${<end}  That is how the foreach template command works like. Method.Params contains the list of method parameters, p is the variable that will represent a single parameter. p.Type is the type, p.Name the name. We declare each variable and finish with a ;. Note that some commands begin with${< and some with just ${. The${< is an custom extension to jmte included in Greed that just says (Please ignore the line breaks surrounding this command). It is useful because without it, all the contents of the ${foreach } macro , including the line breaks, would be repeated for each parameter. There is a conditional statement, it doesn't have things like a = operator for strings or binary operators, it is mainly used to call predefined boolean variables. It does have a ! operator and optional${else}.

## Customizing the Tester

The template language is great because it is also used in the Tester code and not just the template code. You can customize the tester template in the same way as the source template.

In a previous post, I mentioned all the trouble I went through to customize the tester in KawigiEdit to have cool things like colors. In greed, I wanted just about the same thing. I also don't really like not being able to read the input of a test case in the output text. I learned that it is very useful to be able to notice what the differences are between passing example cases and the ones you are not having correct. There are many other things that KawigiEdit does and the default tester in Greed didn't, like telling you if a test case is timing out. Allowing you to disable test cases, or allowing test cases that do not have a known return value. Also changed the format of the test case code so that it is easier to edit and so that it is the first part of the code, away from the messy tester code. The result looks like this:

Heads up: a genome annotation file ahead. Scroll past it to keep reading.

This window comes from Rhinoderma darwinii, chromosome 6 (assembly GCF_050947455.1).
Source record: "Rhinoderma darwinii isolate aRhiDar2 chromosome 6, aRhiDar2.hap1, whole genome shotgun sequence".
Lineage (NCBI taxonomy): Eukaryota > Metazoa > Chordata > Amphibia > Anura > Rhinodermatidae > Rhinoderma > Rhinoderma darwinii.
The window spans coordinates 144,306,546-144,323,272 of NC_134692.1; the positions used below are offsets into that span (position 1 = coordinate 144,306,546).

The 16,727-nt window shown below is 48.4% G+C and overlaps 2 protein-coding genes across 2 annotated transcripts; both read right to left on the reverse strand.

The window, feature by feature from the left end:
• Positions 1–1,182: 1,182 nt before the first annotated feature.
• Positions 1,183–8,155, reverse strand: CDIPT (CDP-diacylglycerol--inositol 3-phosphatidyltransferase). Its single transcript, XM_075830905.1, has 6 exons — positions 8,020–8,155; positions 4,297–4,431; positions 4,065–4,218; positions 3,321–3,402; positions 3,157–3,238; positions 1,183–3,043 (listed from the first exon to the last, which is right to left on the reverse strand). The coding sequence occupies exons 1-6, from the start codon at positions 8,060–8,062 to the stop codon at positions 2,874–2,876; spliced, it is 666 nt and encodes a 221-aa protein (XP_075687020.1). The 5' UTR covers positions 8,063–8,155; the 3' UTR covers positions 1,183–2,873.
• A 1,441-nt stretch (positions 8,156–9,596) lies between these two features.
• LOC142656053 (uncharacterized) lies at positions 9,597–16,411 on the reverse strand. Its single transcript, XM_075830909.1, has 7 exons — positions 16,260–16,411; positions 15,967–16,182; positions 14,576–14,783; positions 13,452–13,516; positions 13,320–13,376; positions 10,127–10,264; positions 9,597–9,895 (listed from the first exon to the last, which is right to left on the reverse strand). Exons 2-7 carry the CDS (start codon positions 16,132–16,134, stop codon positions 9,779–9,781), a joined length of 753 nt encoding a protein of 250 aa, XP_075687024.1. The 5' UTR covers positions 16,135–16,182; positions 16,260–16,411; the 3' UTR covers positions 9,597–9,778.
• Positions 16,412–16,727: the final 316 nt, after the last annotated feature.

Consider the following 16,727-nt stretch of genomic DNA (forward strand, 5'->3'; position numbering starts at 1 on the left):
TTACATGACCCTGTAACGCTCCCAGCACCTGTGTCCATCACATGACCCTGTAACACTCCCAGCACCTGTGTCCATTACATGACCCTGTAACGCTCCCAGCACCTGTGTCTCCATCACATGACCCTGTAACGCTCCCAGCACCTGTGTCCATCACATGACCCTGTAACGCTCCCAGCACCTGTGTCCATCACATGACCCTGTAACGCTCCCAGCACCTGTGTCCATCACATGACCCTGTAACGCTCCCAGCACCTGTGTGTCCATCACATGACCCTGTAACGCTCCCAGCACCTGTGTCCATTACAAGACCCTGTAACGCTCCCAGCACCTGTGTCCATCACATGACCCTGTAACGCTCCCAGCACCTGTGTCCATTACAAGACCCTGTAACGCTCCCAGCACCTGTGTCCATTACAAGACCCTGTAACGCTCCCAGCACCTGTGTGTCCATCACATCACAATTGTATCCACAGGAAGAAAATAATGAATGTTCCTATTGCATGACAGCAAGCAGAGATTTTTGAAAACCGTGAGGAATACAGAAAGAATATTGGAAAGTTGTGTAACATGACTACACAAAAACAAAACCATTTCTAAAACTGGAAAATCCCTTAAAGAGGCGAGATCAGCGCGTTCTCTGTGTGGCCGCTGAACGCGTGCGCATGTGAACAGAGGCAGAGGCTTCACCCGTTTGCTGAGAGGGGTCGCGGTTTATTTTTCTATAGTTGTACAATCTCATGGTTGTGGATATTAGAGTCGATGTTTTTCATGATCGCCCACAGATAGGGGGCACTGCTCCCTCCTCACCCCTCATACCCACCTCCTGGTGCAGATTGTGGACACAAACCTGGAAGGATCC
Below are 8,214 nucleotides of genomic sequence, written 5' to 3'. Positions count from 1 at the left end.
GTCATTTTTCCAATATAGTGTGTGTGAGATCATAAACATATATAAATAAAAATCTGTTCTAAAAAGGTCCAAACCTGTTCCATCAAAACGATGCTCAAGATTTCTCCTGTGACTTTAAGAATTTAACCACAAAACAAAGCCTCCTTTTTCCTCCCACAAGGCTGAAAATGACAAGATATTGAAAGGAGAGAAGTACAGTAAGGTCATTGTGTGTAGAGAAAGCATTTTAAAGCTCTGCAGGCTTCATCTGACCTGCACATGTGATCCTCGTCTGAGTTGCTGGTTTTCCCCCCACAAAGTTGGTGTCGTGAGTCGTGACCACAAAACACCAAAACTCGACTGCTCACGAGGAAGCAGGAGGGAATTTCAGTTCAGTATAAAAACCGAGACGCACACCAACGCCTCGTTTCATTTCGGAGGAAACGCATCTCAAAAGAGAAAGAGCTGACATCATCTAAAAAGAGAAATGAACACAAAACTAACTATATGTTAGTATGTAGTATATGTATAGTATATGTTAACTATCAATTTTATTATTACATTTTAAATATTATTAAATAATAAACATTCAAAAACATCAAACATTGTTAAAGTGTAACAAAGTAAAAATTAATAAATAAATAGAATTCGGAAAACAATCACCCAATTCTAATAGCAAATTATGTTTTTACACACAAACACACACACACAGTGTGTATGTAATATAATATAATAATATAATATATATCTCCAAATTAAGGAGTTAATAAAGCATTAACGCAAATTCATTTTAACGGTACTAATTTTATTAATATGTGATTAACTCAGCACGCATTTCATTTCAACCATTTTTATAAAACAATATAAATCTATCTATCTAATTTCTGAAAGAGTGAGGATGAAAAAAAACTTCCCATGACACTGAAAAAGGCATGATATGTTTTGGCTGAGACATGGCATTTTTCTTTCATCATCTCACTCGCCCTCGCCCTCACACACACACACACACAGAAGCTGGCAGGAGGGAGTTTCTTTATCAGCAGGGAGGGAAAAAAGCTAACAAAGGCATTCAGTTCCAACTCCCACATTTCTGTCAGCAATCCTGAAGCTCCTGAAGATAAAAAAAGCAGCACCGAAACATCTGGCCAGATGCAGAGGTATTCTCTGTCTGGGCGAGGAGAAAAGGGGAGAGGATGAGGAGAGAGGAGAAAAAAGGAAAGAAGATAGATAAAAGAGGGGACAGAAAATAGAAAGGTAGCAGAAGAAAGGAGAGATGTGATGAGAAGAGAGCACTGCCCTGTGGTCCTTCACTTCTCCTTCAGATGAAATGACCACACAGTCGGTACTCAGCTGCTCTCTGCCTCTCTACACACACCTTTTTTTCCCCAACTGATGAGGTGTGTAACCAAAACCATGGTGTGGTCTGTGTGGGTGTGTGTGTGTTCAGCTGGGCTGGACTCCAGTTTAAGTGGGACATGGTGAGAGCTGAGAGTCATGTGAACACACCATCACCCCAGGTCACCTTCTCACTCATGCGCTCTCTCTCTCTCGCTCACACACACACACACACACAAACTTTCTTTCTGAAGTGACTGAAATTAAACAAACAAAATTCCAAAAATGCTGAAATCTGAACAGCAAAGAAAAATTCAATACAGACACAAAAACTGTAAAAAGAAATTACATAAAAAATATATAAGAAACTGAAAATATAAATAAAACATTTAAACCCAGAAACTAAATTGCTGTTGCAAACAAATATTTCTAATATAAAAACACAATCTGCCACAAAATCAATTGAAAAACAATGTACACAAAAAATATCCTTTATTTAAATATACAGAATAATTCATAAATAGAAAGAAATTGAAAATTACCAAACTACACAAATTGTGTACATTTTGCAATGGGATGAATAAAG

I also modified the python tester template to have the same features. I am quite sure that TopCoder has other languages and that Greed supports them too, but I currently cannot remember their names.

My c++ tester template:

${-- /* Vexorian's c++ tester template for greed. Version 0.1 - Colors using ANSI C codes. - Allow custom test cases with unknown result. - Allow "disabling" custom test cases by modifying the list of tests to run. - Timeout for individual cases, modify CASE_TIME_OUT below to customize (c) Victor Hugo Soliz Kuncar, ZLIB/LibPNG license */ } using namespace std;${-- /*Maybe template/your final code doesn't include using namespace std*/ --}
char do_test(${foreach Method.Params p}${p.Type},${end}${Method.ReturnType},int,bool);
//------------------------------------------------------------------------------
${<if RecordRuntime} const double CASE_TIME_OUT = 2.0;${<end}

char run_testcase(int __no) {
${<foreach Method.Params p}${if p.Type.Array}vector<${p.Type.Primitive}>${else}${p.Type.Primitive}${end} ${p.Name};${<end}